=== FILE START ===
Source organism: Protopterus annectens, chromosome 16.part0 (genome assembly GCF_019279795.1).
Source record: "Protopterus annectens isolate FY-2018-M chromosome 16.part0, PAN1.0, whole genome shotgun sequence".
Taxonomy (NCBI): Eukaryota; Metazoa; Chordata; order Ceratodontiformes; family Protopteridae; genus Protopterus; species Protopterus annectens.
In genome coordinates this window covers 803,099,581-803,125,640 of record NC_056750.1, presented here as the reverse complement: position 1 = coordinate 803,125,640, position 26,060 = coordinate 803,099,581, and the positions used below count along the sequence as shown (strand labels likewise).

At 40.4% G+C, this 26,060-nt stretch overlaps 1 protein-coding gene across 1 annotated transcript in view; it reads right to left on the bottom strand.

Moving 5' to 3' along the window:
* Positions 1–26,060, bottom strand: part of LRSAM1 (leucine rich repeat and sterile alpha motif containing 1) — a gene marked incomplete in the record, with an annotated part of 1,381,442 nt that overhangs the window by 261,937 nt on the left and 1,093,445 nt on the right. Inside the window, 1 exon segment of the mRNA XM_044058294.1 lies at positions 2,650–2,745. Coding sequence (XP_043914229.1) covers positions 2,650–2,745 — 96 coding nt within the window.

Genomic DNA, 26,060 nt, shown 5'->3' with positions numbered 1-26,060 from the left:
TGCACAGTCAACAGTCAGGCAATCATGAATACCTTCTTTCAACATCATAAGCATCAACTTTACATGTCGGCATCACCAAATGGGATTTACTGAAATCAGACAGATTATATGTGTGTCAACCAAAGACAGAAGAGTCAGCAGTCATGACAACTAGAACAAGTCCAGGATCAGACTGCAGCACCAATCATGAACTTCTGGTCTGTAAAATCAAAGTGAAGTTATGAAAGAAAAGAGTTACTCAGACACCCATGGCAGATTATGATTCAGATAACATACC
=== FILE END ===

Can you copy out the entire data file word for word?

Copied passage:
Source organism: Protopterus annectens, chromosome 16.part0 (genome assembly GCF_019279795.1).
Source record: "Protopterus annectens isolate FY-2018-M chromosome 16.part0, PAN1.0, whole genome shotgun sequence".
Taxonomy (NCBI): Eukaryota; Metazoa; Chordata; order Ceratodontiformes; family Protopteridae; genus Protopterus; species Protopterus annectens.
In genome coordinates this window covers 803,099,581-803,125,640 of record NC_056750.1, presented here as the reverse complement: position 1 = coordinate 803,125,640, position 26,060 = coordinate 803,099,581, and the positions used below count along the sequence as shown (strand labels likewise).

At 40.4% G+C, this 26,060-nt stretch overlaps 1 protein-coding gene across 1 annotated transcript in view; it reads right to left on the bottom strand.

Moving 5' to 3' along the window:
* Positions 1–26,060, bottom strand: part of LRSAM1 (leucine rich repeat and sterile alpha motif containing 1) — a gene marked incomplete in the record, with an annotated part of 1,381,442 nt that overhangs the window by 261,937 nt on the left and 1,093,445 nt on the right. Inside the window, 1 exon segment of the mRNA XM_044058294.1 lies at positions 2,650–2,745. Coding sequence (XP_043914229.1) covers positions 2,650–2,745 — 96 coding nt within the window.

Genomic DNA, 26,060 nt, shown 5'->3' with positions numbered 1-26,060 from the left:
TGCACAGTCAACAGTCAGGCAATCATGAATACCTTCTTTCAACATCATAAGCATCAACTTTACATGTCGGCATCACCAAATGGGATTTACTGAAATCAGACAGATTATATGTGTGTCAACCAAAGACAGAAGAGTCAGCAGTCATGACAACTAGAACAAGTCCAGGATCAGACTGCAGCACCAATCATGAACTTCTGGTCTGTAAAATCAAAGTGAAGTTATGAAAGAAAAGAGTTACTCAGACACCCATGGCAGATTATGATTCAGATAACATACC